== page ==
Agreement Policy Formal affiliation agreements are executed with all agencies
prior to placement of students in clinical sites to provide direct care to patients.
Agreements must be fully executed and include the signatures of the authorized
representative of the facility, the Dean of the School of Nursing, and the Assistant
Vice President for Finance and University Comptroller. Faculty members are responsible
for adherence to these agreements. Students will be placed in clinical sites
only when enrolled in a credit-bearing course for which he or she paid tuition
and in which participation in the clinical experience is a course requirement.
This applies to all clinical experiences that require the student to have patient
The faculty member placing students and the students assigned
to agencies are responsible for knowing and adhering to the contents of the
affiliation agreement, including its conditions and responsibilities.
The School does not provide legal advice to the student regarding
whether to submit to the conditions set by the facility. The School does not
pay any student costs related to the clinical experience. If the student declines
or fails to participate in or complete the clinical experience and the experience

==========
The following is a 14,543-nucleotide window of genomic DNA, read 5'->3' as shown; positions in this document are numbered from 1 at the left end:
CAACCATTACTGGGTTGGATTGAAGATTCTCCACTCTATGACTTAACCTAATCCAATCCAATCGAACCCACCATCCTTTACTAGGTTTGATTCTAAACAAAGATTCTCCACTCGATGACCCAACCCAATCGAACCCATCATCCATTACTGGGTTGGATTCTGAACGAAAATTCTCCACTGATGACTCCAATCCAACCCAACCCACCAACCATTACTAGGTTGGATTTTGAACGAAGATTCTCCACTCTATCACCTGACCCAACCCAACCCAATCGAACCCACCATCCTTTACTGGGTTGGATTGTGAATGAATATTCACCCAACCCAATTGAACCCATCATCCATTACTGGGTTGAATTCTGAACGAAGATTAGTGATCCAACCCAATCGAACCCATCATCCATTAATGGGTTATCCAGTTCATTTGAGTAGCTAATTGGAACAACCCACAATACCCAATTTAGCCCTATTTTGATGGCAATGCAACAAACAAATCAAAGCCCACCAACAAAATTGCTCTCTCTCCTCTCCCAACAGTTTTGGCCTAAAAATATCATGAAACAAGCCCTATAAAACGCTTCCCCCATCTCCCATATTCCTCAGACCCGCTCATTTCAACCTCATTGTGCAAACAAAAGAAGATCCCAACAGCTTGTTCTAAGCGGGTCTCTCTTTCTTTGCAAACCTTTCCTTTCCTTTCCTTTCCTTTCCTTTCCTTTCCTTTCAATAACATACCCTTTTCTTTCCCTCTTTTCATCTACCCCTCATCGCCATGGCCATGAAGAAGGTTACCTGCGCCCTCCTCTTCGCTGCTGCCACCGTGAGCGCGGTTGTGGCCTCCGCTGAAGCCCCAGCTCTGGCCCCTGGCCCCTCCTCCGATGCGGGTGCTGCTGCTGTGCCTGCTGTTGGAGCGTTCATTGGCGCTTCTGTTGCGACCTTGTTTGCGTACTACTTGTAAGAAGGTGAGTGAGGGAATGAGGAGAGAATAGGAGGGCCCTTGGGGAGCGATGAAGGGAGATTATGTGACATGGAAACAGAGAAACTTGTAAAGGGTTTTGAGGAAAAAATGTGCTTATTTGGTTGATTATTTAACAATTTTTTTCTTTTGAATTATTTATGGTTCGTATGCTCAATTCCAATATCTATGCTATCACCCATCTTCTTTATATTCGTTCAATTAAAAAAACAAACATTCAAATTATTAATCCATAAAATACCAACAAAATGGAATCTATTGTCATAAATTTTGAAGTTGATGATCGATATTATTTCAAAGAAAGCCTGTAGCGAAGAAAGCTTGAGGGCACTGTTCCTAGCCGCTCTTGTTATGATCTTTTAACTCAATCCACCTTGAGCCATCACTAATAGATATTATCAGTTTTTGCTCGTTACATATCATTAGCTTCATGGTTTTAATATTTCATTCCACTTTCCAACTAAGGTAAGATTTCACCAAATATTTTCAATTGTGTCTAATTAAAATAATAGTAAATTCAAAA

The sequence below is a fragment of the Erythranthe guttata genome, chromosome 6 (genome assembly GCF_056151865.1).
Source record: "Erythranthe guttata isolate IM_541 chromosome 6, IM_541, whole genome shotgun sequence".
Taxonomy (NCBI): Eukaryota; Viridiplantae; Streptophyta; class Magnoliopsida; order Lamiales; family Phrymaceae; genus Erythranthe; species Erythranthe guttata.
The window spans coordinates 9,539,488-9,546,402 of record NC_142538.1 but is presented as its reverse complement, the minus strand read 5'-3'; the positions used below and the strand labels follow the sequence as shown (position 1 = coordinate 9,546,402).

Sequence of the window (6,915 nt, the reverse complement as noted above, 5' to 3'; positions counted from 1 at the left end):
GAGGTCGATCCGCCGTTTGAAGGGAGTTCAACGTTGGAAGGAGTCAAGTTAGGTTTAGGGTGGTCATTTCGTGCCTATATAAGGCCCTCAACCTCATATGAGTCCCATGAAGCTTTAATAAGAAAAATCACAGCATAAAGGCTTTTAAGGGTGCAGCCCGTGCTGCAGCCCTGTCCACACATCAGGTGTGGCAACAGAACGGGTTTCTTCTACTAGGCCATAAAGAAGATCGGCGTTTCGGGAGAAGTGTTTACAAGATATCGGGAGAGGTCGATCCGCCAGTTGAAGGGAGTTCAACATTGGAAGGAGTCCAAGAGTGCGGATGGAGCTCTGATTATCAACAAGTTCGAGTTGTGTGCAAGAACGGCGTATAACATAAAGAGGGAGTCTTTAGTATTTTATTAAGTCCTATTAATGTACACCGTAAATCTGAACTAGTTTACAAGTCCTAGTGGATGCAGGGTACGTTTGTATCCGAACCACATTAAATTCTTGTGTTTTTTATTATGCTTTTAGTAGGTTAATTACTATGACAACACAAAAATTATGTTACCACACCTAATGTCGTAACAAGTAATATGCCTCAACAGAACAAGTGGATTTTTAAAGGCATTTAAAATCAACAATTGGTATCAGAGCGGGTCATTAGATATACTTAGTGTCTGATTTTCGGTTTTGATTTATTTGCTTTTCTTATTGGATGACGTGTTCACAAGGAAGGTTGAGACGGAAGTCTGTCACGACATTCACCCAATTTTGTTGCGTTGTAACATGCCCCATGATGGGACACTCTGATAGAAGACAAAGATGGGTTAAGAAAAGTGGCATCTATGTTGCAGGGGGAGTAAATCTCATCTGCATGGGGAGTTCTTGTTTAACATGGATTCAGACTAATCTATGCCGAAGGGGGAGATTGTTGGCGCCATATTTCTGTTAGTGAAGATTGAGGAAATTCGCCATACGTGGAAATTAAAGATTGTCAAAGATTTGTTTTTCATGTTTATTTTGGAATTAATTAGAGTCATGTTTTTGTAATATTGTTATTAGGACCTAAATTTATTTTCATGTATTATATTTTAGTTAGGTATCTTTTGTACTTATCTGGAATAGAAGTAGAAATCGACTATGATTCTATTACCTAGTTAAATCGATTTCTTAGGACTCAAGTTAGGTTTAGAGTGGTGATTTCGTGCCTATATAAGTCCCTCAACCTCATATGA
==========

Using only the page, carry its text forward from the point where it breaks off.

is a requirement for the course, the student will not successfully complete
the course and may not graduate. The student is solely responsible for the consequences
of his or her decision regarding whether to submit to the conditions or requirements
established by the facility.
Medical Instruments A complete set of diagnostic instruments
must be procured by students admitted to the advanced practice nursing program.
The cost of these instruments is assumed by the student.
Hospital Insurance The Student Health Service does not
provide for the expense of hospital care. The University requires that all students
carry hospitalization insurance for year-round coverage. A preferred risk group
insurance program sponsored by the University is available; for an additional
premium, the dependents of married students are included. Students or parents
may substitute a plan comparable to that offered by the University.
CPR Certification Students are required to obtain certification
in cardiopulmonary resuscitation for adults children, and infants prior to entering
clinical courses. Certification must be maintained throughout the program, and
validation must be presented each year. Students must complete the American
Heart Association Basic Life Support for Health Care Providers course.
Immunization Titer Requirements: The School of Nursing
requires documentation of a positive antibody titer for Hepatitis B, rubella,
and varicella for all students who practice in a clinical setting. No student
will be permitted to enroll in clinical courses without providing this documentation.